20. The method of claim 15 wherein providing pacing pulses comprises providing positive going pacing pulses starting at the negative voltage.
21. The method of claim 15 wherein implanting a stimulation electrode comprises advancing the stimulation electrode through an inter-ventricular septum and into a left ventricle.
Description
FIELD OF THE INVENTION

The present invention generally relates to an implantable cardiac stimulation system and more particularly to such a system capable of stimulating the left heart while preventing clot formation. The present invention is more particularly directed to such a system including a lead having an electrode implantable in the blood pool of the left ventricle of the heart, wherein the electrode and lead components are treated to oppose clot formation.

BACKGROUND

Implantable cardiac stimulation devices are well known in the art. Such devices may include, for example, implantable cardiac pacemakers and defibrillators. The devices are generally implanted in a pectoral region of the chest beneath the skin of a patient within what is known as a subcutaneous pocket. The implantable devices generally function in association with one or more electrode carrying leads which are implanted within the heart. The electrodes are usually positioned within the right side of the heart, either within the right ventricle or right atrium, or both, for making electrical contact with their respective heart chamber. Conductors within the leads and a proximal connector carried by the leads couple the electrodes to the device to enable the device to sense cardiac electrical activity and deliver the desired therapy.

Traditionally, therapy delivery had been limited to the venous or right side of the heart. The reason for this is that implanted electrodes can cause blood clot formation in some patients. If a blood clot were released arterially from the left heart, as for example the left ventricle, it could pass directly to the brain potentially resulting in a paralyzing or fatal stroke. However, a blood clot released from the right heart, as from the right ventricle, would pass into the lungs where the filtering action of the lungs would prevent a fatal or debilitating embolism in the brain.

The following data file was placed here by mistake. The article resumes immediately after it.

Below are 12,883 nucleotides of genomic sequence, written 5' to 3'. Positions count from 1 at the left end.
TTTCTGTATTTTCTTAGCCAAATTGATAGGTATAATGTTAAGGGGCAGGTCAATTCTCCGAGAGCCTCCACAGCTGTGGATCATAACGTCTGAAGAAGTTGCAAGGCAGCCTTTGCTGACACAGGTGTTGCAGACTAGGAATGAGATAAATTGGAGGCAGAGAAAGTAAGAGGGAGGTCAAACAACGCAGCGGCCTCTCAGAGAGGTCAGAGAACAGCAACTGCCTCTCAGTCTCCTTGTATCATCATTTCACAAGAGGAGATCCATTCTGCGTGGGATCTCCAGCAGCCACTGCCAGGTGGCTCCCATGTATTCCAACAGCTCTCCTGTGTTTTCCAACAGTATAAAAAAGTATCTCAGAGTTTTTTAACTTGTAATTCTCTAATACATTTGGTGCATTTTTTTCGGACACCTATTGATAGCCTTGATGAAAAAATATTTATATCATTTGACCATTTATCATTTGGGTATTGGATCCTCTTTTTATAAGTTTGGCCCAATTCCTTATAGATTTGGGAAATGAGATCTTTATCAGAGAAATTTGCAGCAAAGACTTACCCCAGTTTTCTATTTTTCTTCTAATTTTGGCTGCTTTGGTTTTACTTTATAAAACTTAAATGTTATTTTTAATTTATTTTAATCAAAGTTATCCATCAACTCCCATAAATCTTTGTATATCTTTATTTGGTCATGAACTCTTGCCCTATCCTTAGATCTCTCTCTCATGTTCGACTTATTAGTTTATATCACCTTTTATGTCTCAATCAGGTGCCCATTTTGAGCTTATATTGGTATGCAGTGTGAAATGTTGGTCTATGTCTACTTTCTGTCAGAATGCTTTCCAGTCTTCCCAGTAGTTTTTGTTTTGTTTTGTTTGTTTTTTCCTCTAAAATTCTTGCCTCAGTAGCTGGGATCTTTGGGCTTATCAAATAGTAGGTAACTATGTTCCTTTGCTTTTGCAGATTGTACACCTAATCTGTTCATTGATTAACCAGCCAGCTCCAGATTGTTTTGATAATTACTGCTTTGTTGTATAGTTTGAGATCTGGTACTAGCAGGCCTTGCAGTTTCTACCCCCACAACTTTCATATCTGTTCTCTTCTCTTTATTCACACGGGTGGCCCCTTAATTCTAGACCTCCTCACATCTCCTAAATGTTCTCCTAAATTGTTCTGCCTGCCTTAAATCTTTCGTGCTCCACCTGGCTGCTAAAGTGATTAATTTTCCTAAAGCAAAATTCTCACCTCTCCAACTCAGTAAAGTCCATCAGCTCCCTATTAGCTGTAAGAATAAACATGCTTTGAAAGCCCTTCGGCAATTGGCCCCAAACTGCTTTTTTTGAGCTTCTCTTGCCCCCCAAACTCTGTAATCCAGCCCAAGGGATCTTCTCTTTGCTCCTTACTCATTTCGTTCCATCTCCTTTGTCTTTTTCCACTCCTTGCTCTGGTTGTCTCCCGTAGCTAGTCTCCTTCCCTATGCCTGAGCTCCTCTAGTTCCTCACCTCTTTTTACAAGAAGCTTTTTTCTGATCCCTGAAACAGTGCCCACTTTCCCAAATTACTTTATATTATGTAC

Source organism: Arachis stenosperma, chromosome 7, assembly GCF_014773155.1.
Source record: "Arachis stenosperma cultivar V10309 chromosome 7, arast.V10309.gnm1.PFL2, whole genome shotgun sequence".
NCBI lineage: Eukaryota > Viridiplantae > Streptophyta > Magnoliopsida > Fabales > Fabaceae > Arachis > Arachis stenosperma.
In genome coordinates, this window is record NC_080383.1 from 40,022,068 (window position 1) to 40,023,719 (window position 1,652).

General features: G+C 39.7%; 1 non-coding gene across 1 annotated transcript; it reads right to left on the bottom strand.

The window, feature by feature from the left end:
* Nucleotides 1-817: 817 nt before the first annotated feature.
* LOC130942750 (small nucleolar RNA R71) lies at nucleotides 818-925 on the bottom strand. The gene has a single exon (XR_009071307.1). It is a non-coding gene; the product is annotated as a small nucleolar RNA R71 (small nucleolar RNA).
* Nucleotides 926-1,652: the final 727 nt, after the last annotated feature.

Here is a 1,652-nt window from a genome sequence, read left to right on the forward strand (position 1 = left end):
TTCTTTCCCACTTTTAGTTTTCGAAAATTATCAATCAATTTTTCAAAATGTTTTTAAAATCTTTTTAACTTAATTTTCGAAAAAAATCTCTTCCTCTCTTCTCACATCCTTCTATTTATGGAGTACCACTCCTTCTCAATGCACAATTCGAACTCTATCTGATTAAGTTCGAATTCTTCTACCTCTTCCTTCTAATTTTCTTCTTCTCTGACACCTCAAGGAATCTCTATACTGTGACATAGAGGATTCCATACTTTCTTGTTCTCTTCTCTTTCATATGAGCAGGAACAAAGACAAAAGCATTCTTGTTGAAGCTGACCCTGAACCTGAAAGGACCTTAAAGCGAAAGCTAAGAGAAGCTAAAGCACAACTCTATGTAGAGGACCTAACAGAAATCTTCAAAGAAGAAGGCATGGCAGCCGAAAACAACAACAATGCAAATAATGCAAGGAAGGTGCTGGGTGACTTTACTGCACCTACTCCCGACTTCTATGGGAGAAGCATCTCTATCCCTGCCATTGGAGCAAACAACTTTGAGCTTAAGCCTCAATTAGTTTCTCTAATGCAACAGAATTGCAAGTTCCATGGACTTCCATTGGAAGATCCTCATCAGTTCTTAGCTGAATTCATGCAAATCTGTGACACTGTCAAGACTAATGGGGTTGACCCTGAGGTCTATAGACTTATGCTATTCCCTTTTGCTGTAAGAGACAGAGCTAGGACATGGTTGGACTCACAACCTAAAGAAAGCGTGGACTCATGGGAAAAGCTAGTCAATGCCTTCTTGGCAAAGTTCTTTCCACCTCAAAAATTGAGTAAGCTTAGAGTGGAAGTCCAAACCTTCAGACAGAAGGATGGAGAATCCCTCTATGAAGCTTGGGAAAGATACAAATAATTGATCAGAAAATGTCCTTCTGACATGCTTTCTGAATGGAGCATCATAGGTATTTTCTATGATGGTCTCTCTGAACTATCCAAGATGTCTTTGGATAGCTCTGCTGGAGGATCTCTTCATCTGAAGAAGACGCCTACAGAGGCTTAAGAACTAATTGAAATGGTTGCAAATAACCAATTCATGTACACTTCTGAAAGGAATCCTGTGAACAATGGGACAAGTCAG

Recently, new lead structures and methods have been proposed and even practiced for delivering cardiac rhythm management therapy to the left heart. These lead structures and methods avoid direct electrode placement within the left atrium and left ventricle of the heart by lead implantation within the coronary sinus region of the heart. As used herein, the phrase “coronary sinus region” refers to the venous vasculature of the left ventricle, including any portions of the coronary sinus, great cardiac vein, left marginal vein, left posterior ventricular vein, middle cardiac vein, and/or small cardiac vein or any other cardiac vein accessible by the coronary sinus.

It has been demonstrated that electrodes placed in the coronary sinus region of the heart may be used for left atrial pacing, left ventricular pacing, or cardioversion and defibrillation. These advancements enable implantable cardiac stimulation devices to address the needs of a patient population with left ventricular dysfunction and/or congestive heart failure which would benefit from left heart side pacing, either alone or in conjunction with right heart side pacing (bi-chamber pacing), and/or defibrillation.

Notwithstanding the advancements in left heart therapy using leads/electrodes implanted in the coronary sinus region of the heart, it would still be very desirable to alternatively be able to place a lead/electrode in the left ventricular cavity. This would enable the electrode(s) to contact the left ventricular blood pool. Such blood pool contact would lower left heart pacing thresholds and hence extend device life by requiring lower pacing outputs. It would also enable more localized sensing of left heart activity. This which would lead to better coordination of right heart side and left heart side therapy due to increased specificity in left heart activity detection.

As previously mentioned, direct access to the left heart, such as the left ventricle, has been limited due to the potential of clot formation around implanted leads and electrodes. The present invention addresses this issue by providing an implantable cardiac stimulation system capable of delivering stimulation pulses to an electrode implanted in the blood pool of the left ventricle while preventing clot formation which may be otherwise potentially occasioned by such an arrangement.

SUMMARY